Some nights G would come over to my place and a while later, zap! It would suddenly go dark. I always hated it when that happened. Eating under candle light is not as romantic as it’s cut out to be. At least not in this part of Africa. Also, I like looking people in the eye when I talk to them, and watching their faces. When I talked to G, I liked watching his face. And not just that, I’m a body language freak. A twitch of the eye lid, a blink, a certain look in the eye, hesitation, … I’m always watching for what people are actually saying that they don’t put into words. Sometimes the most important things are those that go unspoken. So you can imagine, talking to anyone – and least of all a boyfriend – in the dark is one of my least favourite things. There are these phones with a torch application, that are popular here for that very reason, the torch. My grandmother jokingly boasts about how hers lights better than mine. It actually does, I had to admit, grudgingly.

Well, this little phone comes in handy in a power cut. And talking to G, I would find myself shining it in his face as he we talked. Not always intentionally, I just found myself doing it, ’cause well, you want to look at someone when you’re talking to them, right? He hated it. And that’s an understatement. He would scowl, and frown, go ‘Why do you have to do that?’ and I’d say sorry but find myself doing it again. A flashlight direct in one’s face is obviously uncomfortable, I know that too. Pillow talk in the time of power cuts would then get a wee bit… weird. Talk, flashlight in the face, scowl, growl, apology, darkness, talk, flashlight, scowl, growl, sigh… goodnight, let’s talk tomorrow. Honestly, though, pillow talk with G wasn’t always like that. Pillow talk with G was kinda like G… sweet, gentle and loving.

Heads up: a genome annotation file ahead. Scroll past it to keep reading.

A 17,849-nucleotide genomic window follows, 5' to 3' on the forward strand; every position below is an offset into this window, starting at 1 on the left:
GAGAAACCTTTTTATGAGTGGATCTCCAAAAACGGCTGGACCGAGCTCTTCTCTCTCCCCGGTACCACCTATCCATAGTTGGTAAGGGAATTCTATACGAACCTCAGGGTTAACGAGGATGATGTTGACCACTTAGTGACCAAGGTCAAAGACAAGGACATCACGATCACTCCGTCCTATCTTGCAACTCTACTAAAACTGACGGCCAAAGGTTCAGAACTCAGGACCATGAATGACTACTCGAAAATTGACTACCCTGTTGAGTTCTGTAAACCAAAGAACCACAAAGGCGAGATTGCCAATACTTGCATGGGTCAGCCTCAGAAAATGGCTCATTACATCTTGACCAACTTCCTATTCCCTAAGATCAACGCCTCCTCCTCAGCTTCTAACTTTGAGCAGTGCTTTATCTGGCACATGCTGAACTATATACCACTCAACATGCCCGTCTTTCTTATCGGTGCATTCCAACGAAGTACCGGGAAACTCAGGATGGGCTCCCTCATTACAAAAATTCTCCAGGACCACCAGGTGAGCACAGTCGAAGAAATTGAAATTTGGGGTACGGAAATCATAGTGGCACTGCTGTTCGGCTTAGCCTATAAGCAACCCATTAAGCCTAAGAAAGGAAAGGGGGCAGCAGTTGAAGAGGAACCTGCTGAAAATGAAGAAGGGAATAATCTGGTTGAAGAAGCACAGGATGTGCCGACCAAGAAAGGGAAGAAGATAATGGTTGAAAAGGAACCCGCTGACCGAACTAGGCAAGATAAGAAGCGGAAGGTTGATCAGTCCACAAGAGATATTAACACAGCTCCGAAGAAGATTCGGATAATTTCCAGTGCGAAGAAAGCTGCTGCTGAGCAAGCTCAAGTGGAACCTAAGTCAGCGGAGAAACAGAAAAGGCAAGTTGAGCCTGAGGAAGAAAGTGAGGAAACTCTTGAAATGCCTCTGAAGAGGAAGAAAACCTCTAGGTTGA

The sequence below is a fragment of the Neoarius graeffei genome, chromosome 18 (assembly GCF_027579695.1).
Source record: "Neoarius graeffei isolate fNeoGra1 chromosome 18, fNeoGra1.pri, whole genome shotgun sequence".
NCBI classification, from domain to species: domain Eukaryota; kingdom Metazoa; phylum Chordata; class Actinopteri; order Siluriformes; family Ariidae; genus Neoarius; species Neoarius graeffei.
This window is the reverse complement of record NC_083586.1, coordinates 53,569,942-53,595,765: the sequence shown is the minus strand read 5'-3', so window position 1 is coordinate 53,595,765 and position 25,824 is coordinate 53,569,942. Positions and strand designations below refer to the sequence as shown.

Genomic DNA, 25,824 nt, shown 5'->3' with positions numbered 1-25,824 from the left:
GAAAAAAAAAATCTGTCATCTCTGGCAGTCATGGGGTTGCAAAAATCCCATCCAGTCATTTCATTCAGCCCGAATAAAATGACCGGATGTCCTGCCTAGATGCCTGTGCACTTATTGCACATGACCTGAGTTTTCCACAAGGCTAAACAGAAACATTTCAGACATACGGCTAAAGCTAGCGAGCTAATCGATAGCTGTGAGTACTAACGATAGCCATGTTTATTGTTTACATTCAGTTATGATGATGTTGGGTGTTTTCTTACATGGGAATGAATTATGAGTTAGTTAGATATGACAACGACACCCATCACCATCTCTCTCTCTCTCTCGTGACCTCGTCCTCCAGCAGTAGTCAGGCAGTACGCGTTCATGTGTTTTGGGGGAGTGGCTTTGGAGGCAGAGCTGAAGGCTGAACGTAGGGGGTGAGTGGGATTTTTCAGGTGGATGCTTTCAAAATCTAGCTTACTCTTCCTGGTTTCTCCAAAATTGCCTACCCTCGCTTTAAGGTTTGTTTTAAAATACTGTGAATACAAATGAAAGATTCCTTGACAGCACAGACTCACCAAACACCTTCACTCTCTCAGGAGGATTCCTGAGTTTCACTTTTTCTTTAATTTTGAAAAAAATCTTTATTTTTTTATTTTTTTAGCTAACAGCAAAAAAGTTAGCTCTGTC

Talking in the dark is not actually that difficult, especially if you’re not at table but in bed, talking about not-so serious matters, being held and cuddling and generally talking as lovers do. Lovers talk in the dark all the time. It’s been said, “…in th intimacy of the darkness…” The darkness can be real intimate, we all know how, I only wish it wasn’t forced on me as often as it is. Some claim these power cuts are going to bring on a massive population expansion, what with people getting to go to bed earlier more often. More than half Uganda’s population are youth. If power cuts = more copulation = increase in population, then things aren’t looking so good for motherland beloved.

¹ The body in charge of electricity distribution.

² The term used to refer to sharing/distributing electricity across the country. The watts generated are way fewer than what the nation needs, so at any given time some areas are taken off the grid and have no power supply while others are supplied. Distribution is rotated, places take turns at being on or off the supply grid.